The baby swing is a device that will become an essential piece of equipment for you and your baby once they are old enough to sit unassisted but too young to move about on their own safely. A baby swing makes it easy for parents to give their little one a safe, enclosed resting place. It’s a great way to soothe and entertain your baby at the same time. Some models of swings also include vibration, music, and other features that can help calm your fussy infant more quickly than normal if they need some serious winding down time.
These devices are not just limited to the home, either. Some daycares even incorporate them into their designs because they know how helpful they can be in ensuring the littlest guests get the rest they need while staying safe and secure. The following guide will introduce you to the different types of swings available today and highlight some of the pros and cons that come with each one.
Types of baby swings
Manual swings are the most basic type of baby swing that is available. The good news is that they are also the least expensive kind of swing available, too. They are easy to use, require no batteries, and do not come with any additional features. While it can take a little bit of practice to get the right hang of using these, they are very safe, relatively simple devices that can be used very close to infants and toddlers of any age without causing harm.
One downside of a manual swing is that they are not as soothing as other models. Even though they do not come with any extra features, they have a gentle up and down motion that can help calm a fussy baby. Manual swings can also be a little loud and clunky when used, so parents may have to keep this in mind depending on where and when it is used.
Battery Operated Swings
Battery-powered swings are another type of baby swing that is available. They offer more features than manual swings but are not quite as simple to use. The good news is that they are also usually not very expensive and usually include a battery with the purchase.
Manual swings have a gentle up and down motion that can help calm a fussy baby, but battery-powered swings can go even slower, making them even more ideal for soothing a cranky infant. Manual swings are not always the quietest, but battery-powered models can be much quieter.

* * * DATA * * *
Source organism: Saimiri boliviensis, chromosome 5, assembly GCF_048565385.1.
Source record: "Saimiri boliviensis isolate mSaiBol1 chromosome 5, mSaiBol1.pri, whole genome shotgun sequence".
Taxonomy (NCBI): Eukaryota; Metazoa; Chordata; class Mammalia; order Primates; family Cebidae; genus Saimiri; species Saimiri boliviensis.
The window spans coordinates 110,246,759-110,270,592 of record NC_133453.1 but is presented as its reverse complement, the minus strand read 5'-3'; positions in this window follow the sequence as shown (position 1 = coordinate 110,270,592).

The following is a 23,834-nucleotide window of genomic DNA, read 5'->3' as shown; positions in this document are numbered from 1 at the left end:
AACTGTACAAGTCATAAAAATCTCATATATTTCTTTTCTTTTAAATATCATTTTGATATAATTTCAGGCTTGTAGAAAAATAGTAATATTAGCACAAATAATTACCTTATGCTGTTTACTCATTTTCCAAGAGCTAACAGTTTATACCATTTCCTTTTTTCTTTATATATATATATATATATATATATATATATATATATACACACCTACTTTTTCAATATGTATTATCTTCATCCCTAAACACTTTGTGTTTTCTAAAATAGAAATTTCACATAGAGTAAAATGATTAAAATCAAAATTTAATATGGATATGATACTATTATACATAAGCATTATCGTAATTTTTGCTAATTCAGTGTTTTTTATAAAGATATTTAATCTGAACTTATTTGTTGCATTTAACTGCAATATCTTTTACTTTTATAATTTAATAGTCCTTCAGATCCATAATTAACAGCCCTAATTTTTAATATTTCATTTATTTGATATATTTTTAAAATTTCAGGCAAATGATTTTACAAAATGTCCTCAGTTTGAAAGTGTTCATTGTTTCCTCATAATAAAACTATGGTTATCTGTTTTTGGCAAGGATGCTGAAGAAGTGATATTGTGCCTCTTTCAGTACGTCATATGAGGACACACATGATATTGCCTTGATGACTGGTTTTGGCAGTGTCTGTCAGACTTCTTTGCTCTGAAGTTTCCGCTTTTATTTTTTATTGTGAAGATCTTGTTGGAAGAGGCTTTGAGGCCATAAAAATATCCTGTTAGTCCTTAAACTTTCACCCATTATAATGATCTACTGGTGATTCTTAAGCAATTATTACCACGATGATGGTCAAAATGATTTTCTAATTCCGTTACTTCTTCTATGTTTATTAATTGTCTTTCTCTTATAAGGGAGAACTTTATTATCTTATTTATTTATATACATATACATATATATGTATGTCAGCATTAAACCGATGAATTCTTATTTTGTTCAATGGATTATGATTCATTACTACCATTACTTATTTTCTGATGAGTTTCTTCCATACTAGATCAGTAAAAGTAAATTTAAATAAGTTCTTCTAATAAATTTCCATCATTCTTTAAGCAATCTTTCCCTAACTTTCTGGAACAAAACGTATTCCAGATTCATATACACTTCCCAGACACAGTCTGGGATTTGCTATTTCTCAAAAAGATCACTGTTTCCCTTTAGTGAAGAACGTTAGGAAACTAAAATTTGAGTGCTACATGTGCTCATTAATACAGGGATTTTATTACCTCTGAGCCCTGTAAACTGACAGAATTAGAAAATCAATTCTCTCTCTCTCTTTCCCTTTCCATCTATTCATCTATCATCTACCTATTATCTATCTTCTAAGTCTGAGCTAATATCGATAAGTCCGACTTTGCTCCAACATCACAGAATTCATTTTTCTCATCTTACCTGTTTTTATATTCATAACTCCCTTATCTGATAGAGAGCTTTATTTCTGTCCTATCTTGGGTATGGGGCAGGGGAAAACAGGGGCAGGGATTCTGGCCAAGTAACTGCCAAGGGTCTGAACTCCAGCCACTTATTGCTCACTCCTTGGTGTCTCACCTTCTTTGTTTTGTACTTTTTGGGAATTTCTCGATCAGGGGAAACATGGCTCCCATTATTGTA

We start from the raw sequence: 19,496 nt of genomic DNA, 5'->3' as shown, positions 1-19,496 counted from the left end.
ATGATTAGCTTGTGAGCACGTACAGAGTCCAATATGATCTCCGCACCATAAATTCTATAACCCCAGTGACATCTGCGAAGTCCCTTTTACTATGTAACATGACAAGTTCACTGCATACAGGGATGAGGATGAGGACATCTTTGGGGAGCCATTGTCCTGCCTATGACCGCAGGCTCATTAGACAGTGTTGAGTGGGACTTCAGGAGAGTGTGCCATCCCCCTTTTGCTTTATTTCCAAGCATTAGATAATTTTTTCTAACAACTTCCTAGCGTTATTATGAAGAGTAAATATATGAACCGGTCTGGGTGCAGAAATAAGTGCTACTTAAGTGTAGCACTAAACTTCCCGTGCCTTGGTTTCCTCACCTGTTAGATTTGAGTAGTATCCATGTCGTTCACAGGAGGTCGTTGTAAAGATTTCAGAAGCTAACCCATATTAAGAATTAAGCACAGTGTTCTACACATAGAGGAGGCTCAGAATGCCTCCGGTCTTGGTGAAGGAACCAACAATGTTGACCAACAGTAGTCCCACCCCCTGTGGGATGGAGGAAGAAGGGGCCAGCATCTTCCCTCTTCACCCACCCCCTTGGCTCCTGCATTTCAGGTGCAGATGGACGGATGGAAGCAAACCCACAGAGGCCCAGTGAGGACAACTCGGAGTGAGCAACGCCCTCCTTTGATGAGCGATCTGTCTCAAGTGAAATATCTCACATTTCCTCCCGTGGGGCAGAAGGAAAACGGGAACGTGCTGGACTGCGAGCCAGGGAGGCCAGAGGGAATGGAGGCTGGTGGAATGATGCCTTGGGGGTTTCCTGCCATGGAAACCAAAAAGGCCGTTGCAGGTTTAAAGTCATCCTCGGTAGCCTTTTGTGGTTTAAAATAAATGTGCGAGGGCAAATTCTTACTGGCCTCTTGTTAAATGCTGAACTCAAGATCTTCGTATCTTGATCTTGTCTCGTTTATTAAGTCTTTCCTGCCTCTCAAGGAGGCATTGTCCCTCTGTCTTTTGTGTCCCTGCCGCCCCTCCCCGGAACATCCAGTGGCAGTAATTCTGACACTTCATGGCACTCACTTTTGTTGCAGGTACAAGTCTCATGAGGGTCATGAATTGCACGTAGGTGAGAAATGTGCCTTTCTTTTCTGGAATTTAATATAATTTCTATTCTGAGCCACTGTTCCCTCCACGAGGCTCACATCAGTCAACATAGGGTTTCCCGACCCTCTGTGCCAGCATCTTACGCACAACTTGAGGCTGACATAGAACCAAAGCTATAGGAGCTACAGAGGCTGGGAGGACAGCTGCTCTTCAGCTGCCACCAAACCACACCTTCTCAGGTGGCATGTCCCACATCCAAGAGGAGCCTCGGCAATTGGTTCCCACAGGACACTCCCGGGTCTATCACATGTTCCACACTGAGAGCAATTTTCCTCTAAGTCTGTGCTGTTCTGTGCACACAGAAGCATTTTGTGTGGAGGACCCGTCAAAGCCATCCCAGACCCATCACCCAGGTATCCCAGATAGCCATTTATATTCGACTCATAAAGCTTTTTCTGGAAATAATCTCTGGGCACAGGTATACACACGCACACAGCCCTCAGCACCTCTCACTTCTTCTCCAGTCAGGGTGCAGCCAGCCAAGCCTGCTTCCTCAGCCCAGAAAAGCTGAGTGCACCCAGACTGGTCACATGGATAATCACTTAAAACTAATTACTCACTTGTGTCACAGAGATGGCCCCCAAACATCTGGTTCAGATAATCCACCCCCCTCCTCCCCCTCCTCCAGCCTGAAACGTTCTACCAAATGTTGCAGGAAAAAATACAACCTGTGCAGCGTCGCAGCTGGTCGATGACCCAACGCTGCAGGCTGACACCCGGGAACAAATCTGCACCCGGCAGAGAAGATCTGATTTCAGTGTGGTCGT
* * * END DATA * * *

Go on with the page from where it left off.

Co-sitting swings are different from the first two because they are designed to be more of a no-frills option. There is no other vibrating, music playing, or even a gentle rocking motion; just a comfortable seat will allow your baby to sit upright and be more visible to others around them.
The idea behind these is that your infant can sit in it for a long time without getting bored or distressed. This makes it an ideal option for parents who want a safe place for their baby to rest but who also want them to have something to occupy their time with. Co-sitting swings are usually easy to use and are very safe. They are also usually quite affordable. Although they are less feature-packed than other models, they tend to be quieter and less likely to startle your baby.
Smart Baby Swings
Some swings are more modern than others. These are sometimes referred to as “smart baby swings.” These swings are usually battery-powered and can come with many features and benefits.
Many can even connect with your mobile device, so parents can use a dedicated app to control the swing’s speed, patterns, and sounds and even have the option to record their voice to soothe their baby. These swings can be a one-stop shop for parents who want to do as much as possible for their little ones in as few steps. Manual swings often do not come with extra features, but smart baby swings can offer various benefits, including vibration and music.
Things to look for if you want to use baby swings safely?
While baby swings are great but you must be sure to keep these safety tips in mind while using these devices:
- Don’t let your child rest in the swing – To ensure safe sleep and reduce the chance of SIDS, The American Academy of Paediatrics (AAP) advises that infants be laid on their backs. If your baby gets tired in her swing, transfer your child to her crib as quickly as possible (the same applies to the car seat or carrier).
- Don’t let her go unsupervised – Although these products offer you the chance to be hands-free for a moment, you must be attentive to your child when you’re in the swing.
- Reduce the length of your swings – Your child needs stimulation, play and exploration with plenty of belly time to build her muscles. Spending too much time in a bouncer or swing could cause your baby’s soft head to form flat spots.
- Little ones must be as reclining as they can – Baby swings generally come in a variety of settings. For babies younger than four months, you should set the swing in its most reclined setting, so they don’t fall over, which is an issue of suffocation.
- Be sure to use the swing correctly – Always be sure to adhere to the weight and height limitations on the label of the swing.
- Make sure you’re using the swing properly – Always follow the height and weight limits on the swing’s label.
No matter what type of swing you choose, you can rest assured that having a swing in your home will likely be one of the best investments you’ll ever make. From helping your fussy baby to settle down to entertaining your infant while you take a little break, these devices provide a lot of value for parents and their little ones.
With that said, swings are not the only way to calm your infant. Other methods, like rocking, nursing, and cradling, can also help. It is always best to try any of these before you reach for the swing. It is a good idea for children with colic to wait until they are six weeks old before introducing a swing.